Online Colleges and Universities: What's the Difference?

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In the virtual reality education world, the words "college" and "university" are tossed around very loosely and without any seemingly logical strategy. Just do a search on Google for an online school and you'll see how often "online college" and "online university" are used interchangeably. In reality, online college differs from an online university much like any traditional college differs from a traditional university.

One method of determining whether a traditional school is a college or a university has been based on criteria designated by the U.S. government.

How the Government Defines College and University

  • In their guidelines, the U.S. government defines college as "an institution of higher learning that offers undergraduate programs, usually of a four-year duration, that lead to the bachelor's degree in the arts or sciences. The term 'college' is also used in a general sense to refer to a postsecondary institution. A college may also be part of the organizational structure of a university."
     
  • The government defines "university" as an educational institution that "usually maintains one or more four-year undergraduate colleges (or schools) with programs leading to a bachelor's degree, a graduate school of arts and sciences awarding master's degrees and doctorates, and graduate professional schools."

Still, just going by whether a school is a college or university as a deciding factor can be misleading. There are some schools, like Dartmouth College, that are actually a university and offer several higher education programs, but have chosen to keep "college" as their name. There are also colleges that are called "university" but are specialized higher learning institutes that only offer undergraduate programs.

The Carnegie Classification System

Another gauge commonly used is the Carnegie Classification system, which was developed by the Carnegie Commission on Higher Learning. The classification is a way to deal with the great diversity of colleges and universities in the U.S., and these classifications help to identify groups of roughly comparable institutions.

The classification is broken down into several areas, including enrollment, size and setting, but the most specific to colleges and universities are the "Basic Classifications," which place an institution, whether it is a traditional or online school, into one of the following classes:

  • Associate's Colleges - Includes institutions where all degrees are at the associate's level, or where bachelor's degrees account for less than 10 percent of all undergraduate degrees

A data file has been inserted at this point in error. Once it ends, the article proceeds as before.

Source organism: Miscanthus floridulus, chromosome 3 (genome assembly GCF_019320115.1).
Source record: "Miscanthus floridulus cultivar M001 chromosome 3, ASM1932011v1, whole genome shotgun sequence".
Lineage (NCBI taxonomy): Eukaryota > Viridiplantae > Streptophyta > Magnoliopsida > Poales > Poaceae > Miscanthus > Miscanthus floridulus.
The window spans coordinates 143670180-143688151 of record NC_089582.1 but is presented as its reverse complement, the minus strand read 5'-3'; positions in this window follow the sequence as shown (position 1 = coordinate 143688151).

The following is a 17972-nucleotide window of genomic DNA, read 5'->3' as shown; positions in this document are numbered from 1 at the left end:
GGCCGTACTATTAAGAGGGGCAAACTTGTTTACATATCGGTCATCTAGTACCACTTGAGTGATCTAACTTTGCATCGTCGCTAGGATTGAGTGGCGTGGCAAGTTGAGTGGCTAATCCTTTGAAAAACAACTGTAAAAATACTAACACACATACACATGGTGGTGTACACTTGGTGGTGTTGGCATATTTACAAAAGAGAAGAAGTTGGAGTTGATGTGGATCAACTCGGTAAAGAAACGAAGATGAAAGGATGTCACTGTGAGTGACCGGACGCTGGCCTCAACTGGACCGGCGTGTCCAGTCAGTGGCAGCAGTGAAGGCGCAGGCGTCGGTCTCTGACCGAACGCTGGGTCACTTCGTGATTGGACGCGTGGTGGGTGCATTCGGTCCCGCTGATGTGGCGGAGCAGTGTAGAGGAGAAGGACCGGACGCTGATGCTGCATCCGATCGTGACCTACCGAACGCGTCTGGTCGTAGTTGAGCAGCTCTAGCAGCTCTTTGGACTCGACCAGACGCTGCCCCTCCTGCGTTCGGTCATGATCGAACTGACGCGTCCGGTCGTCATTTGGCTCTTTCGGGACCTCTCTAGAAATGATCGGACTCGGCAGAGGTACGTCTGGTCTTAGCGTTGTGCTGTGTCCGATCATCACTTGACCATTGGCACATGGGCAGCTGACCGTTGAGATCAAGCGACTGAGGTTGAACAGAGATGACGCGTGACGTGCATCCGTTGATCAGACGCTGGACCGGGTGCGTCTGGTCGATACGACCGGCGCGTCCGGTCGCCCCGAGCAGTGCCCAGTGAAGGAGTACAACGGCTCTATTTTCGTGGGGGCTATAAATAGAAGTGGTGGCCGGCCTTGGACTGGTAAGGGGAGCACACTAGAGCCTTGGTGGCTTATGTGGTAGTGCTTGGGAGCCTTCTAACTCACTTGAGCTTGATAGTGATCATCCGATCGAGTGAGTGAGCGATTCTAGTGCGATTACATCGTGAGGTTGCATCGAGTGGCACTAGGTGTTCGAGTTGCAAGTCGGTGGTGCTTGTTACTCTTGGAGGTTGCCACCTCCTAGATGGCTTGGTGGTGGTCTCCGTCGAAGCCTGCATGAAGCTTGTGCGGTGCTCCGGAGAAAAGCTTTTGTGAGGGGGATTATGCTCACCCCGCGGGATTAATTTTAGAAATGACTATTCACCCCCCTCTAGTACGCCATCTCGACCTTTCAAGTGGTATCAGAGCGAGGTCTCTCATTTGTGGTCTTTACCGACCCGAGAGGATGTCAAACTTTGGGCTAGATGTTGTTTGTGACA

• Doctorate-granting Universities - Includes institutions that award at least 20 doctoral degrees per year
  • Master's Colleges and Universities - Generally includes institutions that award at least 50 master's degrees and fewer than 20 doctoral degrees per year. (Some institutions above the master's degree threshold are included among Baccalaureate Colleges, and some below the threshold are included among Master's Colleges and Universities
  • Baccalaureate Colleges - Includes institutions where baccalaureate degrees represent at least 10 percent of all undergraduate degrees and that award fewer than 50 master's degrees or 20 doctoral degrees per year
  • Special Focus Institutions - Institutions awarding baccalaureate or higher-level degrees where a high concentration of degrees is in a single field or set of related fields
  • Tribal Colleges - Colleges and universities that are members of the American Indian Higher Education Consortium

The Right Choice is What Works for You

What is more important for students trying to navigate the online learning world is getting an online college degree or university degree online from the right school. Online schools are a smart way to advance—or attain—your career goals because you'll ultimately save money and time. You won't have a costly commute and you can pace yourself and learn on your own schedule.

And while some employers may consider a degree from The Johns Hopkins University Medical School more desirable than a degree from a state college if they're trying to hire an ace neurosurgeon, most employers are looking for educated, qualified employees who have graduated from an accredited school. This means you can make your personal education choice based upon which program best fits your career goals and your busy lifestyle.